Israeli scientists from Tel Aviv University have created the first 3D printed heart, complete with blood vessels and human tissue. The sample is about the size of a rabbit’s heart, but already means huge progress for the medical field.

The research team working on this technology is hoping to set the stage for the creation of a complete and functional first 3D printed heart that would help the millions of people waiting for heart transplants.

The Lead researcher Tal Dvir mentioned that although it’s not the first-ever 3D printed heart structure, the team is the first to include cells, blood vessels, ventricles, and chambers. “Our results demonstrate the potential of our approach for engineering personalized tissue and organ replacement in the future,” Dvir said in an interview.

The next step, according to the team, will be to “cultivate the organs in a lab” and “teach them to behave.” Some of these models can contract, so it looks like it’s a ready and beating heart, but Dvir says that the cells must still form a pumping ability.

“Maybe, in ten years, there will be organ printers in the finest hospitals around the world, and these procedures will be conducted routinely,” Dvir continued.

Eventually, the team plans to test the hearts in animal subjects.

To create the first 3d printed heart with tissue, the team used fatty tissues from humans. They reprogrammed the cellular material to make stem cells. “The remaining extracellular material ― including molecules such as collagen, a protein that supports cell structure ― was processed into a hydrogel. The researchers used the hydrogel as a printing “ink,” according to the Huffington Post. The tiny heart they created now has the immunological, cellular, biochemical and anatomical properties of a specific patient.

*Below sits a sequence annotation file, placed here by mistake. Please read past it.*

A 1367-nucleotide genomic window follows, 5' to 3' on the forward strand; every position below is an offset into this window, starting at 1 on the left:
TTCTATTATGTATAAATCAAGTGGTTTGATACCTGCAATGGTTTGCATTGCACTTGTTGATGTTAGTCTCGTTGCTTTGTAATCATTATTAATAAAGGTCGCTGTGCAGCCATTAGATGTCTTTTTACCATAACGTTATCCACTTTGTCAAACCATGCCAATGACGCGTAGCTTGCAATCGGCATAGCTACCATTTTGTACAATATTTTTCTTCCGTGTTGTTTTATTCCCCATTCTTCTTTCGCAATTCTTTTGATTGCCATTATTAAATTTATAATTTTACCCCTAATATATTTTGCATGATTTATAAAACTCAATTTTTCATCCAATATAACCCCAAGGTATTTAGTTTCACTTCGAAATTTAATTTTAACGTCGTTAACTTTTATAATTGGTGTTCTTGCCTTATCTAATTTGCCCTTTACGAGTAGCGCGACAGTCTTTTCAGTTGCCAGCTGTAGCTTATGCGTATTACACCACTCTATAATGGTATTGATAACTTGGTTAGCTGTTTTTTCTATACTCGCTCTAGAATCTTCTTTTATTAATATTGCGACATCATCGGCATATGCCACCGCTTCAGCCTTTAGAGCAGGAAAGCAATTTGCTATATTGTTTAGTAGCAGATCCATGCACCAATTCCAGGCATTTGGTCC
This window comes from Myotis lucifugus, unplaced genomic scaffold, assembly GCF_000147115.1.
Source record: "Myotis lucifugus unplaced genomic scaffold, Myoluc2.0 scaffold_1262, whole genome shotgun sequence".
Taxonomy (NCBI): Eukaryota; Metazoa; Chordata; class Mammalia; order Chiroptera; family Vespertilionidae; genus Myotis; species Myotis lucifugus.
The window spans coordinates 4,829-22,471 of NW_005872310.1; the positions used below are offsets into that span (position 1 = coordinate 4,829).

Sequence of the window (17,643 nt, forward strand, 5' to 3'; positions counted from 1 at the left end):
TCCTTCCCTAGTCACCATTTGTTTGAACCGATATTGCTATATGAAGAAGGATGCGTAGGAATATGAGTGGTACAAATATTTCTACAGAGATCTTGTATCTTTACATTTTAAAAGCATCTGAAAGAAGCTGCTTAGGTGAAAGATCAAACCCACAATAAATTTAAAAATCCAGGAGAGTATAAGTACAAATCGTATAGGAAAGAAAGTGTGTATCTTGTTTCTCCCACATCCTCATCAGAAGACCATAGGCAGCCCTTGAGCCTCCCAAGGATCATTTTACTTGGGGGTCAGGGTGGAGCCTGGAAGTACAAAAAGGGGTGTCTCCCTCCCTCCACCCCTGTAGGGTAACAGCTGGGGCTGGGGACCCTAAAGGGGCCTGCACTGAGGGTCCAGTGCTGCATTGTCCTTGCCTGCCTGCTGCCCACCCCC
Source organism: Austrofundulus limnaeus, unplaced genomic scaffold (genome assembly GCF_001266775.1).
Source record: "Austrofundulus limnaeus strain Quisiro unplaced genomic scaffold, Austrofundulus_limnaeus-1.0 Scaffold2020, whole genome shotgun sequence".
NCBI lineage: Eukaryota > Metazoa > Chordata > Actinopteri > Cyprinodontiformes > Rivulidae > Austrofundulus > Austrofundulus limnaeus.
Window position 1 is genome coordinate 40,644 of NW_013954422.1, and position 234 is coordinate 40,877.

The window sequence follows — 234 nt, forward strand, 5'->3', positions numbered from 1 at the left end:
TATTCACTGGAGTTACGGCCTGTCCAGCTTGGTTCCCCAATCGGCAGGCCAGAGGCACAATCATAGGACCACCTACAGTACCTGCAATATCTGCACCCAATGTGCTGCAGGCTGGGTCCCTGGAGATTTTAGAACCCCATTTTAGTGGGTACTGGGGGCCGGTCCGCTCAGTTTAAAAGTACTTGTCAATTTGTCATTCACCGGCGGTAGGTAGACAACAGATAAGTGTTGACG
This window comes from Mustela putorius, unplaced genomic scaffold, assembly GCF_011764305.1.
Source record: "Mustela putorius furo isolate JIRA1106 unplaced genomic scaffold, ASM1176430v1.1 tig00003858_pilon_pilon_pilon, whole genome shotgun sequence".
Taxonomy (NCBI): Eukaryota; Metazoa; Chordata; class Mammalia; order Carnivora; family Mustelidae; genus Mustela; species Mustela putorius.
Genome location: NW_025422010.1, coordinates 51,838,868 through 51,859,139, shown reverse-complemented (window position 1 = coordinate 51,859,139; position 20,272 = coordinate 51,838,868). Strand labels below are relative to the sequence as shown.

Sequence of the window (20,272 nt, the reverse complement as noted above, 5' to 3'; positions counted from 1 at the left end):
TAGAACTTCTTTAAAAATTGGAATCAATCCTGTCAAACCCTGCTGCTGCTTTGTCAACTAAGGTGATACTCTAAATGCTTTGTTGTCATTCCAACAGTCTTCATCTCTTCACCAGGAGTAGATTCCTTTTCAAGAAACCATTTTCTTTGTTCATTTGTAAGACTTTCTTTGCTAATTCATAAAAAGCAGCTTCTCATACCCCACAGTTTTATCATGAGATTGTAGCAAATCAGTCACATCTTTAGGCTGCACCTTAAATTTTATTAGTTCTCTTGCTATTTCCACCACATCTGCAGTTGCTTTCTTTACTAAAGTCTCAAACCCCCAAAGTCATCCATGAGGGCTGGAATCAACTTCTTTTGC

“This method is crucial to eliminating the risk that the implant will be rejected by the patient’s body,” Dvir explained. “This heart is made from human cells and patient-specific biological materials. In our process, these materials serve as the bioinks, substances made of sugars and proteins that can be used for 3D printing of complex tissue models.”

According to the CDC, heart disease is the leading cause of death in the United States – and many other countries are catching up thanks to a market oversaturated with unhealthy eating options (among other preventable issues). In the US, around 610,000 people die every year from heart disease, which is 1 in 4 patients. Many die waiting for a heart transplant.

The cost of healthcare is still a huge issue, along with certain medical methods that the US government doesn’t approve of. Developments in technology like this are a great step, considering how many “heart-warming” stories we have of students and individuals creating their own solutions to healthcare.

A heart transplant is currently the only treatment for people with end-stage heart failure. There’s a certain urgency when it comes to the ability to create organs, considering the donor list is short.

Research for the study was conducted jointly by Prof. Dvir, Dr. Assaf Shapira of TAU’s Faculty of Life Sciences and Nadav Moor, a doctoral student in Prof. Dvir’s lab.